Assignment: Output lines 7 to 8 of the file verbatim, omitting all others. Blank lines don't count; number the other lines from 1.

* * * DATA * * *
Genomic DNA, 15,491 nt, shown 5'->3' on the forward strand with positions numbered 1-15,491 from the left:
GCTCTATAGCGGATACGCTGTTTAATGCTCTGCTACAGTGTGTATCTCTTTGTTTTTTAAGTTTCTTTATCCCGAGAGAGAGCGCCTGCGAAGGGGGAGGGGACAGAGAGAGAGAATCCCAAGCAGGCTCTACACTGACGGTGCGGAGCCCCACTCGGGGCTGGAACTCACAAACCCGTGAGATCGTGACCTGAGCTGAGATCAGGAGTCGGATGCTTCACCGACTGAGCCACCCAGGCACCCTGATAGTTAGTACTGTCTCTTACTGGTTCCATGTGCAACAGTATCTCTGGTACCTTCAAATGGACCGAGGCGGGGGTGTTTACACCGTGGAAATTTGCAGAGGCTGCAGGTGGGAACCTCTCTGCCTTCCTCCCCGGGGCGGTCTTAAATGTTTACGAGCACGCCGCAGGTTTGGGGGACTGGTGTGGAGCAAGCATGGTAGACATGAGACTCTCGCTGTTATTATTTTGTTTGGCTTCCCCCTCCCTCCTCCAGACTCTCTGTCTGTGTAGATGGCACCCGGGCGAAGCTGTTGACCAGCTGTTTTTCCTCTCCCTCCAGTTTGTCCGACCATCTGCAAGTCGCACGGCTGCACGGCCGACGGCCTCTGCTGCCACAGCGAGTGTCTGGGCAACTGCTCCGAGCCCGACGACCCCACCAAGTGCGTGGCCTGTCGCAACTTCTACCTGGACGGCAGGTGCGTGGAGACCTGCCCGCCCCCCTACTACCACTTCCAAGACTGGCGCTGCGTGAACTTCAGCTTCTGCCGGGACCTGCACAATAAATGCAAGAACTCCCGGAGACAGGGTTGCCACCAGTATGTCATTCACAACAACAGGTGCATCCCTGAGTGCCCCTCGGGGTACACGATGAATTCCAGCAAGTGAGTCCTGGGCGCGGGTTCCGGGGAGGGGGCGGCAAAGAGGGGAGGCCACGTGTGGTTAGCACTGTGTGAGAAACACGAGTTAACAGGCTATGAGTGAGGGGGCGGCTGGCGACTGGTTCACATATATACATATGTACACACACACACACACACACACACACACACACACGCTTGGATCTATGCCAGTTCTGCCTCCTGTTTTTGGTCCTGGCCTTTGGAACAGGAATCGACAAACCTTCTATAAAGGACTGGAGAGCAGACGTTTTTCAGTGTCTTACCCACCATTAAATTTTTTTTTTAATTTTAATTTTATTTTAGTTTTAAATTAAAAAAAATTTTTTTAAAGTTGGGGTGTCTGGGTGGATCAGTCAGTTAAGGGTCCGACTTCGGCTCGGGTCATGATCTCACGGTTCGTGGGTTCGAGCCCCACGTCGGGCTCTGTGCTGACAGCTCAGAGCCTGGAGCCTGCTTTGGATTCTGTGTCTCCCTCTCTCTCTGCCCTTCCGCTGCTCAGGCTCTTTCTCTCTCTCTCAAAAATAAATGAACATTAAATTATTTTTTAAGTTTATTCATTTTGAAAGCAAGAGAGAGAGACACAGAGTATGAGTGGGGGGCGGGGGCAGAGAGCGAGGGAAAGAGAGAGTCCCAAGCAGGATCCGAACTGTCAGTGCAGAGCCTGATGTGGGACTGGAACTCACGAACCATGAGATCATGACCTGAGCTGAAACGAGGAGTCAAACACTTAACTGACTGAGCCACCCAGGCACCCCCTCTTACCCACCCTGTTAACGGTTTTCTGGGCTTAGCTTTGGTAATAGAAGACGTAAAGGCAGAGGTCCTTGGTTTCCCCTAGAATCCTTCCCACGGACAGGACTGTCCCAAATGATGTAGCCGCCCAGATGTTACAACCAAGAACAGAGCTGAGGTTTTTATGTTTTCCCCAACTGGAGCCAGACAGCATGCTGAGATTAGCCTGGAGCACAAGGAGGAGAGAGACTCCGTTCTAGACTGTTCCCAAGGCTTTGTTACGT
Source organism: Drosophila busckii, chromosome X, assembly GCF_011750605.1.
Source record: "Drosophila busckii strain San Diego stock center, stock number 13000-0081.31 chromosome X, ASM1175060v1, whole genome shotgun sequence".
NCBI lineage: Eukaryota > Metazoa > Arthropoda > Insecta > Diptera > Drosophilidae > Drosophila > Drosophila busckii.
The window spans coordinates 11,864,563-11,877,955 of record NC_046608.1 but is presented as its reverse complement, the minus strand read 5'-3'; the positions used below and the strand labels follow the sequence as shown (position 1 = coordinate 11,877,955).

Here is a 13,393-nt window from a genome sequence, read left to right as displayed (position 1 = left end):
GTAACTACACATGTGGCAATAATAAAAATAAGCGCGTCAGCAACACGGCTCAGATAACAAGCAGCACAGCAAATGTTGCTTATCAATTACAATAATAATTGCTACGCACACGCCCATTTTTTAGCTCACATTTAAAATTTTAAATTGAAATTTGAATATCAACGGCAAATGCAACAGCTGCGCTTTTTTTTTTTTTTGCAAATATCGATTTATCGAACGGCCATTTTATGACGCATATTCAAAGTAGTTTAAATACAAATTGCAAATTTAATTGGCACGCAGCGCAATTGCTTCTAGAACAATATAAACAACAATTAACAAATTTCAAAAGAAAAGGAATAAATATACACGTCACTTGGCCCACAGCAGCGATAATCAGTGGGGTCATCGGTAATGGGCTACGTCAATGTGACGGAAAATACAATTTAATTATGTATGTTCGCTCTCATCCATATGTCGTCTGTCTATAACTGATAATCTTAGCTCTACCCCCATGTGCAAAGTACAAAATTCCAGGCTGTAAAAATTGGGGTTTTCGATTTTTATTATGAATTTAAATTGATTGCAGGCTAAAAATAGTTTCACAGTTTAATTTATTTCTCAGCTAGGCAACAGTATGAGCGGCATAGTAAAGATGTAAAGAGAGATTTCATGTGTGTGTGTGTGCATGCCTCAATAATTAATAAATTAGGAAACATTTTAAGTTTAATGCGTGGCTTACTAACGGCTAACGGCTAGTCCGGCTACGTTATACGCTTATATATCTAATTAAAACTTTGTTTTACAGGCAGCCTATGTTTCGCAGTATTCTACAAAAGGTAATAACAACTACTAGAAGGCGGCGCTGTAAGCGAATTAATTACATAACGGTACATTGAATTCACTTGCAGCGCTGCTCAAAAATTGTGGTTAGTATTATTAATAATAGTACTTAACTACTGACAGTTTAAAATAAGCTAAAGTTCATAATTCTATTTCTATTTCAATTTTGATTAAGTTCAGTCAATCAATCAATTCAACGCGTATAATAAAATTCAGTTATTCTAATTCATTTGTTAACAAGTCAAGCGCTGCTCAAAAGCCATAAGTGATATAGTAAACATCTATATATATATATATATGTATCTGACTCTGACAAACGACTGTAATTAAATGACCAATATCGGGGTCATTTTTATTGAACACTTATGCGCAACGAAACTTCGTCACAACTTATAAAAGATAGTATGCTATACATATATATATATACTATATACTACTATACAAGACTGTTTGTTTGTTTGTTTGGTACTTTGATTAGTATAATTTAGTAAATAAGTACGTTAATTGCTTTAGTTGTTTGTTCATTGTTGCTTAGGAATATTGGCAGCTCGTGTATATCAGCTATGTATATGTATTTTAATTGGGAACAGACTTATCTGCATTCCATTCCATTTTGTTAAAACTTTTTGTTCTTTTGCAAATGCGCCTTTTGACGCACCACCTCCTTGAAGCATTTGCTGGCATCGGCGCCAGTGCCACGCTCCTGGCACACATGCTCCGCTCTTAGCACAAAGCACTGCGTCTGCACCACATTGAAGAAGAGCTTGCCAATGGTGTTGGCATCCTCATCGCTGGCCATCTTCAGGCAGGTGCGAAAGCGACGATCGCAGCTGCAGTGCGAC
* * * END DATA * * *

Here is a 13,393-nt window from a genome sequence, read left to right as displayed (position 1 = left end):
GTAACTACACATGTGGCAATAATAAAAATAAGCGCGTCAGCAACACGGCTCAGATAACAAGCAGCACAGCAAATGTTGCTTATCAATTACAATAATAATTGCTACGCACACGCCCATTTTTTAGCTCACATTTAAAATTTTAAATTGAAATTTGAATATCAACGGCAAATGCAACAGCTGCGCTTTTTTTTTTTTTTGCAAATATCGATTTATCGAACGGCCATTTTATGACGCATATTCAAAGTAGTTTAAATACAAATTGCAAATTTAATTGGCACGCAGCGCAATTGCTTCTAGAACAATATAAACAACAATTAACAAATTTCAAAAGAAAAGGAATAAATATACACGTCACTTGGCCCACAGCAGCGATAATCAGTGGGGTCATCGGTAATGGGCTACGTCAATGTGACGGAAAATACAATTTAATTATGTATGTTCGCTCTCATCCATATGTCGTCTGTCTATAACTGATAATCTTAGCTCTACCCCCATGTGCAAAGTACAAAATTCCAGGCTGTAAAAATTGGGGTTTTCGATTTTTATTATGAATTTAAATTGATTGCAGGCTAAAAATAGTTTCACAGTTTAATTTATTTCTCAGCTAGGCAACAGTATGAGCGGCATAGTAAAGATGTAAAGAGAGATTTCATGTGTGTGTGTGTGCATGCCTCAATAATTAATAAATTAGGAAACATTTTAAGTTTAATGCGTGGCTTACTAACGGCTAACGGCTAGTCCGGCTACGTTATACGCTTATATATCTAATTAAAACTTTGTTTTACAGGCAGCCTATGTTTCGCAGTATTCTACAAAAGGTAATAACAACTACTAGAAGGCGGCGCTGTAAGCGAATTAATTACATAACGGTACATTGAATTCACTTGCAGCGCTGCTCAAAAATTGTGGTTAGTATTATTAATAATAGTACTTAACTACTGACAGTTTAAAATAAGCTAAAGTTCATAATTCTATTTCTATTTCAATTTTGATTAAGTTCAGTCAATCAATCAATTCAACGCGTATAATAAAATTCAGTTATTCTAATTCATTTGTTAACAAGTCAAGCGCTGCTCAAAAGCCATAAGTGATATAGTAAACATCTATATATATATATATATGTATCTGACTCTGACAAACGACTGTAATTAAATGACCAATATCGGGGTCATTTTTATTGAACACTTATGCGCAACGAAACTTCGTCACAACTTATAAAAGATAGTATGCTATACATATATATATATACTATATACTACTATACAAGACTGTTTGTTTGTTTGTTTGGTACTTTGATTAGTATAATTTAGTAAATAAGTACGTTAATTGCTTTAGTTGTTTGTTCATTGTTGCTTAGGAATATTGGCAGCTCGTGTATATCAGCTATGTATATGTATTTTAATTGGGAACAGACTTATCTGCATTCCATTCCATTTTGTTAAAACTTTTTGTTCTTTTGCAAATGCGCCTTTTGACGCACCACCTCCTTGAAGCATTTGCTGGCATCGGCGCCAGTGCCACGCTCCTGGCACACATGCTCCGCTCTTAGCACAAAGCACTGCGTCTGCACCACATTGAAGAAGAGCTTGCCAATGGTGTTGGCATCCTCATCGCTGGCCATCTTCAGGCAGGTGCGAAAGCGACGATCGCAGCTGCAGTGCGAC